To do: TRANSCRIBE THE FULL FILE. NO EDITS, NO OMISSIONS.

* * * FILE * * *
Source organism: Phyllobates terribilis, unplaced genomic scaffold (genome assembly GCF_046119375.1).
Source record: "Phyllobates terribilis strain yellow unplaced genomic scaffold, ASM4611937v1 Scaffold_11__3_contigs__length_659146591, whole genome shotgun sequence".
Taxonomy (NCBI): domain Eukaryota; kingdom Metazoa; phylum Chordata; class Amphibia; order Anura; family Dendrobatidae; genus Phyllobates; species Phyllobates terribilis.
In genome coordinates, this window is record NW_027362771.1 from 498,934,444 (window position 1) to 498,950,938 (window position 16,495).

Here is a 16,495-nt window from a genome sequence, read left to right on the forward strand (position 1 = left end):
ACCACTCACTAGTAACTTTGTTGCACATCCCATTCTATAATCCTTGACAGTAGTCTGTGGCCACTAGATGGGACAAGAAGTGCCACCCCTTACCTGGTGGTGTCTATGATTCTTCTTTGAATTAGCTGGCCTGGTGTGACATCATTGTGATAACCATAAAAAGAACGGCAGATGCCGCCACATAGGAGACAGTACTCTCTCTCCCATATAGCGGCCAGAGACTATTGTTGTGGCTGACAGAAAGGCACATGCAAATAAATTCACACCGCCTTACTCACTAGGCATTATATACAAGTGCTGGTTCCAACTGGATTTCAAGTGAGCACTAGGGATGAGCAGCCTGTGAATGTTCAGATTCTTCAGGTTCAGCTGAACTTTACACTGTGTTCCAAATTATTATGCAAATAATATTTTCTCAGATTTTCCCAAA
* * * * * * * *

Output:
Source organism: Phyllobates terribilis, unplaced genomic scaffold (genome assembly GCF_046119375.1).
Source record: "Phyllobates terribilis strain yellow unplaced genomic scaffold, ASM4611937v1 Scaffold_11__3_contigs__length_659146591, whole genome shotgun sequence".
Taxonomy (NCBI): domain Eukaryota; kingdom Metazoa; phylum Chordata; class Amphibia; order Anura; family Dendrobatidae; genus Phyllobates; species Phyllobates terribilis.
In genome coordinates, this window is record NW_027362771.1 from 498,934,444 (window position 1) to 498,950,938 (window position 16,495).

Here is a 16,495-nt window from a genome sequence, read left to right on the forward strand (position 1 = left end):
ACCACTCACTAGTAACTTTGTTGCACATCCCATTCTATAATCCTTGACAGTAGTCTGTGGCCACTAGATGGGACAAGAAGTGCCACCCCTTACCTGGTGGTGTCTATGATTCTTCTTTGAATTAGCTGGCCTGGTGTGACATCATTGTGATAACCATAAAAAGAACGGCAGATGCCGCCACATAGGAGACAGTACTCTCTCTCCCATATAGCGGCCAGAGACTATTGTTGTGGCTGACAGAAAGGCACATGCAAATAAATTCACACCGCCTTACTCACTAGGCATTATATACAAGTGCTGGTTCCAACTGGATTTCAAGTGAGCACTAGGGATGAGCAGCCTGTGAATGTTCAGATTCTTCAGGTTCAGCTGAACTTTACACTGTGTTCCAAATTATTATGCAAATAATATTTTCTCAGATTTTCCCAAA